September 11th – Day of Remembrance

Our Lady of Sorrows 91117 years ago today, the United States was forever changed.  Terrorists hijacked four airliners, intending to make suicide attacks on certain institutions of the United States.  Two planes were crashed into the World Trade Center, in New York City, NY.  A third was plowed into the Pentagon, command central of the U.S. military, in Washington, DC.  On the fourth airplane, passengers and crew attempted to take back control of the plane, the terrorists dove the plane into the ground in Pennsylvania.  The Twin Towers of the World Trade Center, from the structural damage caused by the crash, and the fires that followed, collapsed in on itself, killing all those trapped inside.  The Pentagon suffered severe damage, and many military and civilian personnel were either killed or injured.  All together, there was 2,977 victims of the attacks, who died.

On the day this happened, I was working in an office, in downtown Boston, MA.  I could listen on a radio, while I worked; so I was listening to public radio news.  I was shocked when I heard of the first plane crash into the Twin Towers.  The historian in me, remembered a similar crash in 1945; when a U.S. Army Air Corps bomber accidentally crashed into the Empire State Building.  But as time went on, and more stories came over the air waves, I could tell that what was happening was no accident.  Further down the street from where our office building was, was another building that housed the Boston Stock Exchange.  In front, they had a display window, that held large TV screens, showing news and how the markets were performing.  I could see a large crowd gathering in front that display window.  The size of the crowd extended out into the street.

Our bosses called us together, gave us a rundown of what was known, and told us to go home.  I stayed for a bit, I know it seems not to make any sense; but I was not going let any act of terror, keep me from doing my work.  It took a nervous call from my wife to get me to stop and leave the office.  Once outside our building, I found streets and sidewalks normally bustling with cars, trucks, and pedestrians, deserted.  Also, deserted was the train station.  The following mornings, when I would be waiting for the commuter train to take me into the city; I looked up into sky.  Normally, I would see a half a dozen contrails of airline jets flying to and from Logan International Airport.  That day, I only saw a few contrails, and they were circling overhead.  They were jet fighters.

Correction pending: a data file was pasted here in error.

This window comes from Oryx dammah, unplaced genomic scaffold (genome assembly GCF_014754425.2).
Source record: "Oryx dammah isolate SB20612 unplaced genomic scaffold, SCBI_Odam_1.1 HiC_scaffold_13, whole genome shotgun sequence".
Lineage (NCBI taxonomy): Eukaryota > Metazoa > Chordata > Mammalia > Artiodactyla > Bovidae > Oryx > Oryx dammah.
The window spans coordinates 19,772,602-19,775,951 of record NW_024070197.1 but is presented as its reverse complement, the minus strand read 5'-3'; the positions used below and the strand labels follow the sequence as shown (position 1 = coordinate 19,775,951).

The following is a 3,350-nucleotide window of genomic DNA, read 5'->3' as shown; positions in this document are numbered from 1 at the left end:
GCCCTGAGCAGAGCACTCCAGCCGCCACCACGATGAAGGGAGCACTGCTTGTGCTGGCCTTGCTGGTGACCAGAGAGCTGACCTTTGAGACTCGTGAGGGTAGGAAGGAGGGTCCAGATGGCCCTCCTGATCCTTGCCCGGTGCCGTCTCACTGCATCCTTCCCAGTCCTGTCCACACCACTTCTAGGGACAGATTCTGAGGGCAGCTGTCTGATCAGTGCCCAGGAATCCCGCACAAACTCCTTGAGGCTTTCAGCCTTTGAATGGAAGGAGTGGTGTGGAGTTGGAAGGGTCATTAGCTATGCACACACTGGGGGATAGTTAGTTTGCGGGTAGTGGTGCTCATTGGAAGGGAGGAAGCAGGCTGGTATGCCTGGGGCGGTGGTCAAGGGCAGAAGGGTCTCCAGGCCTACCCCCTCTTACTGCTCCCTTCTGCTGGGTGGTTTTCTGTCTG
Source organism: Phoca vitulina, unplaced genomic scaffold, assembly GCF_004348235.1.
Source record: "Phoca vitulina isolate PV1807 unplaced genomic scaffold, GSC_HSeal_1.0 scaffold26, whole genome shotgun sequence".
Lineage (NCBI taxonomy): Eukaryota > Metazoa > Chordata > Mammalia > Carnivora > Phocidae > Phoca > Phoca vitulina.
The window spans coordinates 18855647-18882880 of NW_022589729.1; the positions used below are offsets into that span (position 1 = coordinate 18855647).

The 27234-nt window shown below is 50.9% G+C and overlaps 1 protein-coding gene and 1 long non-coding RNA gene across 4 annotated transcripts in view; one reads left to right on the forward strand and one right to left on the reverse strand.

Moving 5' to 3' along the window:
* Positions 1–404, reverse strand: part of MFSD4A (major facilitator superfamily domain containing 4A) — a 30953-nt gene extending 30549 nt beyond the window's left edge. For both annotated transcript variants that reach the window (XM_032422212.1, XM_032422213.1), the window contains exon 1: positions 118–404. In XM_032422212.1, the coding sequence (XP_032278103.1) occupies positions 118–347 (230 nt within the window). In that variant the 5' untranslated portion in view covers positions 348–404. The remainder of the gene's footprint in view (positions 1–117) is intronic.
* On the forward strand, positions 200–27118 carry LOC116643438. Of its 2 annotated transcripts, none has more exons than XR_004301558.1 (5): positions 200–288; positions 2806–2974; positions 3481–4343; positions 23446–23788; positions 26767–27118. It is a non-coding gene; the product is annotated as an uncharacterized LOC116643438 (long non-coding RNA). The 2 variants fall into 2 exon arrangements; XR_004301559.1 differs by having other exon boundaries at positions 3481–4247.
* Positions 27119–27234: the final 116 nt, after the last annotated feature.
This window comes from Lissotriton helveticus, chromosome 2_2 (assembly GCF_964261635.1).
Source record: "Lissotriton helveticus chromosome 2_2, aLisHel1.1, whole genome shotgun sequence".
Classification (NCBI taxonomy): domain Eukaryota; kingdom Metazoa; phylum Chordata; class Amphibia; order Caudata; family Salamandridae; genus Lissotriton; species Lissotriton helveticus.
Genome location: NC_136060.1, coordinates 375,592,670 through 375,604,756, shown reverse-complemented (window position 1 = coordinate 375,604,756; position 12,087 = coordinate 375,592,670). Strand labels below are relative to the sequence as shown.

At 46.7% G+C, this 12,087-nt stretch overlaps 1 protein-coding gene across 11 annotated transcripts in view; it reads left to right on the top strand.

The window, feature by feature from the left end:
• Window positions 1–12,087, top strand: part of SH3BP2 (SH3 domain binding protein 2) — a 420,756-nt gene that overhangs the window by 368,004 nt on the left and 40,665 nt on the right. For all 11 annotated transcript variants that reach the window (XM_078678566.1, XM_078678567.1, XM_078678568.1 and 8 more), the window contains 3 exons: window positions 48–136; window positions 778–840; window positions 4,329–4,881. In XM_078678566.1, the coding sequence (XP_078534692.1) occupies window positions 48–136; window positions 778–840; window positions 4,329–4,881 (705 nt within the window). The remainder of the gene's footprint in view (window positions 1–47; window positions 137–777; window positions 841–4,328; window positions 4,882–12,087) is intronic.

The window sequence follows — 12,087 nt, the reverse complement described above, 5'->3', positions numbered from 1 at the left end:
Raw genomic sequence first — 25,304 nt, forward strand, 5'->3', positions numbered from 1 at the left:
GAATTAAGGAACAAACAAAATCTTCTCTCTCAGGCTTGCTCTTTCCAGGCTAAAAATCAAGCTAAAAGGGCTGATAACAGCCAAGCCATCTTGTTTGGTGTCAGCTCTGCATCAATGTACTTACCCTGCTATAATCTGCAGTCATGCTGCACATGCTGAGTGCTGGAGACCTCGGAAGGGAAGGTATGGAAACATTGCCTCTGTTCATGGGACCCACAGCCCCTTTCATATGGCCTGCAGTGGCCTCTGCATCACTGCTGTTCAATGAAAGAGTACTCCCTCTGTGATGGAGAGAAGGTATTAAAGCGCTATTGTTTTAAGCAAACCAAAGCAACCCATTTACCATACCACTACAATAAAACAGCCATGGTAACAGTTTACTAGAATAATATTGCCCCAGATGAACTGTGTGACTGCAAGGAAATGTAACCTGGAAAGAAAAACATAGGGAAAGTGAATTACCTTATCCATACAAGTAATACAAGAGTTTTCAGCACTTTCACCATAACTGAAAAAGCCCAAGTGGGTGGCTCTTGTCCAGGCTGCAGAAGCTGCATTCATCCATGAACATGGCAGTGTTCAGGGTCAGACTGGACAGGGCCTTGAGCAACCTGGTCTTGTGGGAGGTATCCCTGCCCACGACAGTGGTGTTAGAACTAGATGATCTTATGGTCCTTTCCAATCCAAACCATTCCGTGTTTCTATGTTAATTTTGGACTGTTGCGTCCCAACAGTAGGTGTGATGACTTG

There is not much more I remember of those days that followed the tragedy of 9/11.  I know I attended prayer services.  Prayer intentions for the victims and their families were mentioned at Masses I attended.  Little did I know what the long-term effects would be, resulting from those acts of terror.  Two wars, one still ongoing, to a certain extent, with its share of dead, wounded and families shattered.  We became a country that seems to be constantly on guard; with the individual rights we have held so dear, sometimes willingly given up for security.  In our name, persons have been subjected to “enhanced interrogation;”  torture by any other name is still torture.  And there are still victims of the 9/11 attacks who are dying; dying from the cancers and other illnesses brought on by the smoke and contaminated dust from the Trade Center.

We cannot forget those who lost their lives in the attacks; we must continue to remember them.  We must pray for and support the survivors; those who lost love ones; and those who are still trying to deal with the effects of those days on their minds and souls.  And honor to those first responders, in the past, today, and in the future; those who charge forward into danger, when others may flee.

I close this reflection with a prayer to Mary, Mother of Sorrows, asking her intercession for us all in these dangerous times:

Remember, most loving Virgin Mary, never was it heard that anyone, who turned to for help, was left unaided.  Inspired by this confidence, though burdened by my sins, I run to your protection for you are my mother.  Mother of the Word of God, do not despise my words of pleading, but be merciful and hear my prayer.  Amen.

 

Eternal rest grant unto them, O Lord.  And let the perpetual light shine upon them.

And may the souls of the faithful departed, through the mercy of God, rest in peace.  Amen.

Walls

Thoughts I had walking to the train station.

Blog 0629If you build walls, physical, ideological, monetary; you can lose empathy for those on the other side. When you build gated communities, physically or by zoning, you can lose empathy for those who cannot get in. When you build a wall of social media around yourself, that only gives you what you want to see, hear and read; you might lose empathy for those who might have a different opinion.

A lack of empathy, can lead to lack of respect for the other as a human person. Lack of respect can lead to an unwillingness to discuss, debate, and perhaps find understanding, and common ground. An unwillingness to at least talk, can lead to anger and hatred.